• Do not buy food past “Sell-By,” “Use-By,” or other expiration dates.

Storage

  • Always refrigerate perishable food within 2 hours—1 hour when the temperature is above 90 °F (32.2 ºC).
  • Check the temperature of your refrigerator and freezer with an appliance thermometer. The refrigerator should be at 40 °F (4.4 ºC) or below and the freezer at 0 °F (-17.7 ºC) or below.
  • Cook or freeze fresh poultry, fish, ground meats, and variety meats within 2 days; other beef, veal, lamb, or pork, within 3 to 5 days.
  • Perishable food such as meat and poultry should be wrapped securely to maintain quality and to prevent meat juices from getting onto other food.
  • To maintain quality when freezing meat and poultry in its original package, wrap the package again with foil or plastic wrap that is recommended for the freezer.
  • Canned foods are safe indefinitely as long as they are not exposed to freezing temperatures, or temperatures above 90 °F. If the cans look ok, they are safe to use. Discard cans that are dented, rusted, or swollen. High-acid canned food (tomatoes, fruits) will keep their best quality for 12 to 18 months; low-acid canned food (meats, vegetables) for 2 to 5 years.

Preparation

  • Always wash hands with warm water and soap for 20 seconds before and after handling food.
  • Don’t cross-contaminate. Keep raw meat, poultry, fish, and their juices away from other food. After cutting raw meats, wash cutting board, utensils, and countertops with hot, soapy water.
  • Cutting boards, utensils, and countertops can be sanitized by using a solution of 1 tablespoon of unscented, liquid chlorine bleach in 1 gallon of water.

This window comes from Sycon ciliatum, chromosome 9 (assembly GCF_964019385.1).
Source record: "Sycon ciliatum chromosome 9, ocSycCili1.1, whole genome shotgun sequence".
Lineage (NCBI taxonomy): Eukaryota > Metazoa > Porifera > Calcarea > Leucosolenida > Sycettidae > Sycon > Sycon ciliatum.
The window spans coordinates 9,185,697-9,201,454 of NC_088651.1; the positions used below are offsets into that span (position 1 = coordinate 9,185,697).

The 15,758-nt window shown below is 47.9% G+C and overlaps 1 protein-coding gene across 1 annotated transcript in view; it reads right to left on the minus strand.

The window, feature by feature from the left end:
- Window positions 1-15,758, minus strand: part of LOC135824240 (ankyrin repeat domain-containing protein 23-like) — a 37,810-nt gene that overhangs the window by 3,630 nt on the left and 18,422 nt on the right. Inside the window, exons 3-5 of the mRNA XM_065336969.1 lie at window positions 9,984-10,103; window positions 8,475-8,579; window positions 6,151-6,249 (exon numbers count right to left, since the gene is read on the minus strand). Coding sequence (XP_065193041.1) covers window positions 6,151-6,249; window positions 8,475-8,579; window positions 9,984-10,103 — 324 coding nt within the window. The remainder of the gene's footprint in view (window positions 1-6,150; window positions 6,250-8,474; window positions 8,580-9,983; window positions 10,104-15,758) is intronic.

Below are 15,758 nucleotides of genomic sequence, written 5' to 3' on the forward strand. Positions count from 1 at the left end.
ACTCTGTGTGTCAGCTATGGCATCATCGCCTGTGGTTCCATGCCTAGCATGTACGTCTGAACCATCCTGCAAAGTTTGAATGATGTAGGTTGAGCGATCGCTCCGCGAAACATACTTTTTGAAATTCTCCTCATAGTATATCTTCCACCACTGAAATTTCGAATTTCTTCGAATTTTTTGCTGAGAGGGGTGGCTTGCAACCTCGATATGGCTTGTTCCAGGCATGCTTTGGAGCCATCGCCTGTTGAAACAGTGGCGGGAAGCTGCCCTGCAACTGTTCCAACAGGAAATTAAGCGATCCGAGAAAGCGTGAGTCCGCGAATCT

• Marinate meat and poultry in a covered dish in the refrigerator.

Thawing

  • Refrigerator: The refrigerator allows slow, safe thawing. Make sure thawing meat and poultry juices do not drip onto other food.
  • Cold Water: For faster thawing, place food in a leak-proof plastic bag. Submerge in cold tap water. Change the water every 30 minutes. Cook immediately after thawing.
  • Microwave: Cook meat and poultry immediately after microwave thawing.

Cooking

Cook all raw beef, pork, lamb and veal steaks, chops, and roasts to a minimum internal temperature of 145 °F (62.8 ºC) as measured with a food thermometer before removing meat from the heat source. For safety and quality, allow meat to rest for at least three minutes before carving or consuming. For reasons of personal preference, consumers may choose to cook meat to higher temperatures.

Ground meats: Cook all raw ground beef, pork, lamb, and veal to an internal temperature of 160 °F (71.1 ºC) as measured with a food thermometer.

Poultry: Cook all poultry to an internal temperature of 165 °F (73.9 °C) as measured with a food thermometer.

Serving

  • Hot food should be held at 140 °F (60 °C) or warmer.
  • Cold food should be held at 40 °F (4.4 ºC) or colder.
  • When serving food at a buffet, keep food hot with chafing dishes, slow cookers, and warming trays. Keep food cold by nesting dishes in bowls of ice or use small serving trays and replace them often.
  • Perishable food should not be left out more than 2 hours at room temperature—1 hour when the temperature is above 90 °F (32.2 ºC).

Leftovers

  • Discard any food left out at room temperature for more than 2 hours—1 hour if the temperature was above 90 °F (32.2 ºC).
  • Place food into shallow containers and immediately put in the refrigerator or freezer for rapid cooling.
  • Use cooked leftovers within 4 days.
  • Reheat leftovers to 165 °F (73.9 °C).

Refreezing
Meat and poultry defrosted in the refrigerator may be refrozen before or after cooking. If thawed by other methods, cook before refreezing.